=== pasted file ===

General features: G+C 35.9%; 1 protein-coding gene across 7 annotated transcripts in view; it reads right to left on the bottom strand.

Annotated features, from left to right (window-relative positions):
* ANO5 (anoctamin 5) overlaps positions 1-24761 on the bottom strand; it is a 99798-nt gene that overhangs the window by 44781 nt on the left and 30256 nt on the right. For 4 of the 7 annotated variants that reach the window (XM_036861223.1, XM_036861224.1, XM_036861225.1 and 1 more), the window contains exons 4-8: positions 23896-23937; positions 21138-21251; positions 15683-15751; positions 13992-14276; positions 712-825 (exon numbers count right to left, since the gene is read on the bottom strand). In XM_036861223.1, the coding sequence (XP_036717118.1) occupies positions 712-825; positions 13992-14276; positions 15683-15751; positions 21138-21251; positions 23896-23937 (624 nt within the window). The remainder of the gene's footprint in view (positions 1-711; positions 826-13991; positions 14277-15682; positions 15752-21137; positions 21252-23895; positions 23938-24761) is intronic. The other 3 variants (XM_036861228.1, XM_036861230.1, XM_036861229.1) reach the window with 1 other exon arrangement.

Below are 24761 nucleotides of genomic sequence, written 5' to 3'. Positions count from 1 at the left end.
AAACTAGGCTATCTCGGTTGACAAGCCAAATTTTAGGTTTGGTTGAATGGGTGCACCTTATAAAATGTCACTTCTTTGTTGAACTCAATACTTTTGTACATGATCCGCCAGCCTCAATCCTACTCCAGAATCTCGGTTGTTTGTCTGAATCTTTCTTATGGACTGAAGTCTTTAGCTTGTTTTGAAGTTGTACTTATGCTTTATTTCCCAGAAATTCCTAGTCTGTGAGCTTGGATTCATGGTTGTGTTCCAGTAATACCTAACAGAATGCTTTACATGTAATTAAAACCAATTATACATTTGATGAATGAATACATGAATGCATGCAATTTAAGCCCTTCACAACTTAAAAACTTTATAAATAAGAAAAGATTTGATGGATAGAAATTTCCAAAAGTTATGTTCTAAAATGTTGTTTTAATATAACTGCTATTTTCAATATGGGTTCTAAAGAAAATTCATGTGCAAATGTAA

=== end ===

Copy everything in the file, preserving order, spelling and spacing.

General features: G+C 35.9%; 1 protein-coding gene across 7 annotated transcripts in view; it reads right to left on the bottom strand.

Annotated features, from left to right (window-relative positions):
* ANO5 (anoctamin 5) overlaps positions 1-24761 on the bottom strand; it is a 99798-nt gene that overhangs the window by 44781 nt on the left and 30256 nt on the right. For 4 of the 7 annotated variants that reach the window (XM_036861223.1, XM_036861224.1, XM_036861225.1 and 1 more), the window contains exons 4-8: positions 23896-23937; positions 21138-21251; positions 15683-15751; positions 13992-14276; positions 712-825 (exon numbers count right to left, since the gene is read on the bottom strand). In XM_036861223.1, the coding sequence (XP_036717118.1) occupies positions 712-825; positions 13992-14276; positions 15683-15751; positions 21138-21251; positions 23896-23937 (624 nt within the window). The remainder of the gene's footprint in view (positions 1-711; positions 826-13991; positions 14277-15682; positions 15752-21137; positions 21252-23895; positions 23938-24761) is intronic. The other 3 variants (XM_036861228.1, XM_036861230.1, XM_036861229.1) reach the window with 1 other exon arrangement.

Below are 24761 nucleotides of genomic sequence, written 5' to 3'. Positions count from 1 at the left end.
AAACTAGGCTATCTCGGTTGACAAGCCAAATTTTAGGTTTGGTTGAATGGGTGCACCTTATAAAATGTCACTTCTTTGTTGAACTCAATACTTTTGTACATGATCCGCCAGCCTCAATCCTACTCCAGAATCTCGGTTGTTTGTCTGAATCTTTCTTATGGACTGAAGTCTTTAGCTTGTTTTGAAGTTGTACTTATGCTTTATTTCCCAGAAATTCCTAGTCTGTGAGCTTGGATTCATGGTTGTGTTCCAGTAATACCTAACAGAATGCTTTACATGTAATTAAAACCAATTATACATTTGATGAATGAATACATGAATGCATGCAATTTAAGCCCTTCACAACTTAAAAACTTTATAAATAAGAAAAGATTTGATGGATAGAAATTTCCAAAAGTTATGTTCTAAAATGTTGTTTTAATATAACTGCTATTTTCAATATGGGTTCTAAAGAAAATTCATGTGCAAATGTAA